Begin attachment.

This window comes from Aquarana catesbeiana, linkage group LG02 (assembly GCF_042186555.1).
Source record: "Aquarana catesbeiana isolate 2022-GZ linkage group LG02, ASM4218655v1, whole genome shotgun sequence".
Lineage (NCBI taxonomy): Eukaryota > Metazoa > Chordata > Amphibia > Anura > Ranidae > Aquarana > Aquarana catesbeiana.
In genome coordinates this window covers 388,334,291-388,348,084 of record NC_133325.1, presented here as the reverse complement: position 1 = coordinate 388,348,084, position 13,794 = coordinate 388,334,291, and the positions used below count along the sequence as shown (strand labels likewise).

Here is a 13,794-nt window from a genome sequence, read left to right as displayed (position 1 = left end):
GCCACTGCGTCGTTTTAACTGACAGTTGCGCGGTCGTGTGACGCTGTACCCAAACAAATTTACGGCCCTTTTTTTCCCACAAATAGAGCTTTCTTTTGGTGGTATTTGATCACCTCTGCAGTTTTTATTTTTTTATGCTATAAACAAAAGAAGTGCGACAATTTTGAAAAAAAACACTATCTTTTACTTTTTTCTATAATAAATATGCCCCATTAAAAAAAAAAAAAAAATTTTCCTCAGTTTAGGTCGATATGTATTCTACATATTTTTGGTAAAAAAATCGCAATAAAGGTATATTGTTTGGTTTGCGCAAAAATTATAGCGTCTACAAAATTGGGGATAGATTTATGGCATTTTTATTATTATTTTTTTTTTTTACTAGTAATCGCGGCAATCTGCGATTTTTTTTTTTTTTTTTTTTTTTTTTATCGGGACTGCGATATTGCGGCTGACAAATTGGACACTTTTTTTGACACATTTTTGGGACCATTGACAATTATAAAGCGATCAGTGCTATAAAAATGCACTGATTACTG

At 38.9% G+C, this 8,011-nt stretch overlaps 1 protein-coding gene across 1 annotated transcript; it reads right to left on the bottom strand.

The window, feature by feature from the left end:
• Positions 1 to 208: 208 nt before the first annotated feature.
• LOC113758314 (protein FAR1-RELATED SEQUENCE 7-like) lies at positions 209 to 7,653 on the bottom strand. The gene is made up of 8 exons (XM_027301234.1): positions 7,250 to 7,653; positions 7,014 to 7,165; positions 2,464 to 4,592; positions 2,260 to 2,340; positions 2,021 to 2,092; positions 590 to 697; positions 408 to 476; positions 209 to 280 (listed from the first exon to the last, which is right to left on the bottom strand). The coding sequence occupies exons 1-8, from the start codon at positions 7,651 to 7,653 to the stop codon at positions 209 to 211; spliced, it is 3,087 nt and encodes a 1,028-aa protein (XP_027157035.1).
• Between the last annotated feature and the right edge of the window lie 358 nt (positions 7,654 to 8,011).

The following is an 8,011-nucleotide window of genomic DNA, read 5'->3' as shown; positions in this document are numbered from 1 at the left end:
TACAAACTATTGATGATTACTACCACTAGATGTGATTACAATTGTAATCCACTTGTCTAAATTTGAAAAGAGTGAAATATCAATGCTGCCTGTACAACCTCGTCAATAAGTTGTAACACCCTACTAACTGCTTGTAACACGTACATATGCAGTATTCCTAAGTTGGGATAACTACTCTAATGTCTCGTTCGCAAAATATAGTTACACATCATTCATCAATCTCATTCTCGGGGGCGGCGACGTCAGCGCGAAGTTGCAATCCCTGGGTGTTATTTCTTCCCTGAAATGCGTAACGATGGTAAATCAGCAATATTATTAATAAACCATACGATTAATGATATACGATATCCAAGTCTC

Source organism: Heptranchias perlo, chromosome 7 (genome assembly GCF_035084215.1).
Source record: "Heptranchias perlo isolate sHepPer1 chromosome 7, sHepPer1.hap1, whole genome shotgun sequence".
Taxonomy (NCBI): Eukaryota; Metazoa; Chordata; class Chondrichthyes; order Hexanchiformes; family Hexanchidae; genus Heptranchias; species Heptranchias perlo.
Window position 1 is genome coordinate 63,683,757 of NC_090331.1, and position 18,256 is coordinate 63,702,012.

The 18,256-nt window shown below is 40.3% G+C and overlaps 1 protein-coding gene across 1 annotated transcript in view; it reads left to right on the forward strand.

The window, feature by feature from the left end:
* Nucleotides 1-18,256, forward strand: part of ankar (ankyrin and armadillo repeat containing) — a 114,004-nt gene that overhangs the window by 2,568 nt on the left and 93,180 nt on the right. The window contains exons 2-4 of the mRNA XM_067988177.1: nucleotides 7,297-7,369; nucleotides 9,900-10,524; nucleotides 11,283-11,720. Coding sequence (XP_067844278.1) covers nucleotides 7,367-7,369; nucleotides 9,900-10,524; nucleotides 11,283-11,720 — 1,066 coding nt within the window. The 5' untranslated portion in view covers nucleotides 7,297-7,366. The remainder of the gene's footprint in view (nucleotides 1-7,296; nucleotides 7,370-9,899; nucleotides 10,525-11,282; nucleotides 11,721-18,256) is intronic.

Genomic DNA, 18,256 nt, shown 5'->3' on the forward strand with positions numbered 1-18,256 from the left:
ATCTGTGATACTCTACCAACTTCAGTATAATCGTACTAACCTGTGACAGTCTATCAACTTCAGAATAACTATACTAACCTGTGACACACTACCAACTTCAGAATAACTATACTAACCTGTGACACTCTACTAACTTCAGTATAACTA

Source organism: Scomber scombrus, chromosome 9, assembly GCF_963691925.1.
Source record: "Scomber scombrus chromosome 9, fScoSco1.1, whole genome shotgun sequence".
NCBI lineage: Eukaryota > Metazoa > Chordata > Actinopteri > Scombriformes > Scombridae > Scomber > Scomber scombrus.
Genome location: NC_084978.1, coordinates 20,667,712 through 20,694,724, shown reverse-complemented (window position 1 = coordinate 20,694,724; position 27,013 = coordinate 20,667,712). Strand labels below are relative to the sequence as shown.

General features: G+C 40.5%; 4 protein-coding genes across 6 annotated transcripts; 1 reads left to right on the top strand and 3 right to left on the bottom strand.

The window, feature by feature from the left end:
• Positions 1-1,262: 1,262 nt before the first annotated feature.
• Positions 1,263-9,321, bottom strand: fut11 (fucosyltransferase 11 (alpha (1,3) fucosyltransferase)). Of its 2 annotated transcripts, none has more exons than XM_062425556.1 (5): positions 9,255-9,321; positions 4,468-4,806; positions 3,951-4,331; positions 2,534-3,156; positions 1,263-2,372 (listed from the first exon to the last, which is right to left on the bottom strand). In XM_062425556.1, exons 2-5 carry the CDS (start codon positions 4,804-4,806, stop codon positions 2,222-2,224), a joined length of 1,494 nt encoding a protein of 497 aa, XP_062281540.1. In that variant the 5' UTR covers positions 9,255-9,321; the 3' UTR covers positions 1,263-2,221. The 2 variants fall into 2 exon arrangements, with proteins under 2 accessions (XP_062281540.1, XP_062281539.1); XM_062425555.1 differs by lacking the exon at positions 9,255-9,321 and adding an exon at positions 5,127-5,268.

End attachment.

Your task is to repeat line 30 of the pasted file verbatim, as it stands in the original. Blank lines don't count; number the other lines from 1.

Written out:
• Positions 1,263-9,321, bottom strand: fut11 (fucosyltransferase 11 (alpha (1,3) fucosyltransferase)). Of its 2 annotated transcripts, none has more exons than XM_062425556.1 (5): positions 9,255-9,321; positions 4,468-4,806; positions 3,951-4,331; positions 2,534-3,156; positions 1,263-2,372 (listed from the first exon to the last, which is right to left on the bottom strand). In XM_062425556.1, exons 2-5 carry the CDS (start codon positions 4,804-4,806, stop codon positions 2,222-2,224), a joined length of 1,494 nt encoding a protein of 497 aa, XP_062281540.1. In that variant the 5' UTR covers positions 9,255-9,321; the 3' UTR covers positions 1,263-2,221. The 2 variants fall into 2 exon arrangements, with proteins under 2 accessions (XP_062281540.1, XP_062281539.1); XM_062425555.1 differs by lacking the exon at positions 9,255-9,321 and adding an exon at positions 5,127-5,268.